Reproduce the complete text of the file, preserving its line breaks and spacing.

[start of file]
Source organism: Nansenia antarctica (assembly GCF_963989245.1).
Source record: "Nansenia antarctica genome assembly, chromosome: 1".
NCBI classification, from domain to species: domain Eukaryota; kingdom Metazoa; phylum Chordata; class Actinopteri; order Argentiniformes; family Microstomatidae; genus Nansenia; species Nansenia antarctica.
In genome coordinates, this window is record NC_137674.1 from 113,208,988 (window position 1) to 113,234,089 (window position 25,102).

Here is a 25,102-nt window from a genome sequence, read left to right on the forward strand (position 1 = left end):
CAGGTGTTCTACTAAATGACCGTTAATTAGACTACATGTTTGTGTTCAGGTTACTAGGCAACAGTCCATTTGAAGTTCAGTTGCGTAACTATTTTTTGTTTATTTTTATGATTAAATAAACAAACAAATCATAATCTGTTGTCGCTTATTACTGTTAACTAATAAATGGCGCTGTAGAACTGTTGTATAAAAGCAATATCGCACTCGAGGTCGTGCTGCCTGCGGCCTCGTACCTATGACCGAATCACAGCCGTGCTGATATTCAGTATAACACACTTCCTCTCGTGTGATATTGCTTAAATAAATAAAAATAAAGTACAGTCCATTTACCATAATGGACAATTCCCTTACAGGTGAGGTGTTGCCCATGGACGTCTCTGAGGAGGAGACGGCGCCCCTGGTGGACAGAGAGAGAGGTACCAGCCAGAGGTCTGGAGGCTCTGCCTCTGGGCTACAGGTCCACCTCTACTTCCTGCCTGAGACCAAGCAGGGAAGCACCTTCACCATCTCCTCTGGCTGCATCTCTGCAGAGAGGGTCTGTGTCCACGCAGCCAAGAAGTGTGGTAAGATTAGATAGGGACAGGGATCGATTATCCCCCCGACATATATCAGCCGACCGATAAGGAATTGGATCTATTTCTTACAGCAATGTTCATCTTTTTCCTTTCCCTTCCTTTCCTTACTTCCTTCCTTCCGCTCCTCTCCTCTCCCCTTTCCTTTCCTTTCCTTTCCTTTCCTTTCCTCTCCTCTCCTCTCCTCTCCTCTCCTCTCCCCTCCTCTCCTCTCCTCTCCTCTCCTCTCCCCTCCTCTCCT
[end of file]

Source organism: Nansenia antarctica (assembly GCF_963989245.1).
Source record: "Nansenia antarctica genome assembly, chromosome: 1".
NCBI classification, from domain to species: domain Eukaryota; kingdom Metazoa; phylum Chordata; class Actinopteri; order Argentiniformes; family Microstomatidae; genus Nansenia; species Nansenia antarctica.
In genome coordinates, this window is record NC_137674.1 from 113,208,988 (window position 1) to 113,234,089 (window position 25,102).

Here is a 25,102-nt window from a genome sequence, read left to right on the forward strand (position 1 = left end):
CAGGTGTTCTACTAAATGACCGTTAATTAGACTACATGTTTGTGTTCAGGTTACTAGGCAACAGTCCATTTGAAGTTCAGTTGCGTAACTATTTTTTGTTTATTTTTATGATTAAATAAACAAACAAATCATAATCTGTTGTCGCTTATTACTGTTAACTAATAAATGGCGCTGTAGAACTGTTGTATAAAAGCAATATCGCACTCGAGGTCGTGCTGCCTGCGGCCTCGTACCTATGACCGAATCACAGCCGTGCTGATATTCAGTATAACACACTTCCTCTCGTGTGATATTGCTTAAATAAATAAAAATAAAGTACAGTCCATTTACCATAATGGACAATTCCCTTACAGGTGAGGTGTTGCCCATGGACGTCTCTGAGGAGGAGACGGCGCCCCTGGTGGACAGAGAGAGAGGTACCAGCCAGAGGTCTGGAGGCTCTGCCTCTGGGCTACAGGTCCACCTCTACTTCCTGCCTGAGACCAAGCAGGGAAGCACCTTCACCATCTCCTCTGGCTGCATCTCTGCAGAGAGGGTCTGTGTCCACGCAGCCAAGAAGTGTGGTAAGATTAGATAGGGACAGGGATCGATTATCCCCCCGACATATATCAGCCGACCGATAAGGAATTGGATCTATTTCTTACAGCAATGTTCATCTTTTTCCTTTCCCTTCCTTTCCTTACTTCCTTCCTTCCGCTCCTCTCCTCTCCCCTTTCCTTTCCTTTCCTTTCCTTTCCTTTCCTCTCCTCTCCTCTCCTCTCCTCTCCTCTCCCCTCCTCTCCTCTCCTCTCCTCTCCTCTCCCCTCCTCTCCT